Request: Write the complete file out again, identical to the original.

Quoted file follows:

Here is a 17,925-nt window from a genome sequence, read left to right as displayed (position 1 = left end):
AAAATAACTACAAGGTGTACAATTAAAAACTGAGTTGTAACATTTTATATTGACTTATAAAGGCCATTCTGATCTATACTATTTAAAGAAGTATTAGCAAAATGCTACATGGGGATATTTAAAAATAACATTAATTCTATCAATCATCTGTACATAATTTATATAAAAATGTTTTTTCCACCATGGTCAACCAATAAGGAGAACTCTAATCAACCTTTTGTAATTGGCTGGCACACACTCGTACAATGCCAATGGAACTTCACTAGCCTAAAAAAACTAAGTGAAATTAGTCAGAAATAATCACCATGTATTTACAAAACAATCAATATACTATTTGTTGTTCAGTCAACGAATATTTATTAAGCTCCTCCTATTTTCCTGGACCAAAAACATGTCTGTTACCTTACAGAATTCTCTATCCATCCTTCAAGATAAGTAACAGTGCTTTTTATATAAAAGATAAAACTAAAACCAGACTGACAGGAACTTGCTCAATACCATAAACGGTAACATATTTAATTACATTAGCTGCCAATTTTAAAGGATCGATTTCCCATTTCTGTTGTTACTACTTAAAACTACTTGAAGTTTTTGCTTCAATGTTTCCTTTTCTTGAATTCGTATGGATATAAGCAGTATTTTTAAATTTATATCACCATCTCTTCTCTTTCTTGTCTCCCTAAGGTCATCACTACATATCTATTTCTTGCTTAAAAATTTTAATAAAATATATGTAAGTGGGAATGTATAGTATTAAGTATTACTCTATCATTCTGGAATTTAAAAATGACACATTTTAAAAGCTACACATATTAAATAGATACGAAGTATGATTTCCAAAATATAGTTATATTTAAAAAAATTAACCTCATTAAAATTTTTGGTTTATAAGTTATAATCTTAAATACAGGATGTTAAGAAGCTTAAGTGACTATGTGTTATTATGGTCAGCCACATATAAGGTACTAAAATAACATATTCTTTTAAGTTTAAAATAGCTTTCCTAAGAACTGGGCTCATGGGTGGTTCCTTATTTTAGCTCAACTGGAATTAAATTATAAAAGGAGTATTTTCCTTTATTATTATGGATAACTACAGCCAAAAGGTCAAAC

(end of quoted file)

Here is a 17,925-nt window from a genome sequence, read left to right as displayed (position 1 = left end):
AAAATAACTACAAGGTGTACAATTAAAAACTGAGTTGTAACATTTTATATTGACTTATAAAGGCCATTCTGATCTATACTATTTAAAGAAGTATTAGCAAAATGCTACATGGGGATATTTAAAAATAACATTAATTCTATCAATCATCTGTACATAATTTATATAAAAATGTTTTTTCCACCATGGTCAACCAATAAGGAGAACTCTAATCAACCTTTTGTAATTGGCTGGCACACACTCGTACAATGCCAATGGAACTTCACTAGCCTAAAAAAACTAAGTGAAATTAGTCAGAAATAATCACCATGTATTTACAAAACAATCAATATACTATTTGTTGTTCAGTCAACGAATATTTATTAAGCTCCTCCTATTTTCCTGGACCAAAAACATGTCTGTTACCTTACAGAATTCTCTATCCATCCTTCAAGATAAGTAACAGTGCTTTTTATATAAAAGATAAAACTAAAACCAGACTGACAGGAACTTGCTCAATACCATAAACGGTAACATATTTAATTACATTAGCTGCCAATTTTAAAGGATCGATTTCCCATTTCTGTTGTTACTACTTAAAACTACTTGAAGTTTTTGCTTCAATGTTTCCTTTTCTTGAATTCGTATGGATATAAGCAGTATTTTTAAATTTATATCACCATCTCTTCTCTTTCTTGTCTCCCTAAGGTCATCACTACATATCTATTTCTTGCTTAAAAATTTTAATAAAATATATGTAAGTGGGAATGTATAGTATTAAGTATTACTCTATCATTCTGGAATTTAAAAATGACACATTTTAAAAGCTACACATATTAAATAGATACGAAGTATGATTTCCAAAATATAGTTATATTTAAAAAAATTAACCTCATTAAAATTTTTGGTTTATAAGTTATAATCTTAAATACAGGATGTTAAGAAGCTTAAGTGACTATGTGTTATTATGGTCAGCCACATATAAGGTACTAAAATAACATATTCTTTTAAGTTTAAAATAGCTTTCCTAAGAACTGGGCTCATGGGTGGTTCCTTATTTTAGCTCAACTGGAATTAAATTATAAAAGGAGTATTTTCCTTTATTATTATGGATAACTACAGCCAAAAGGTCAAAC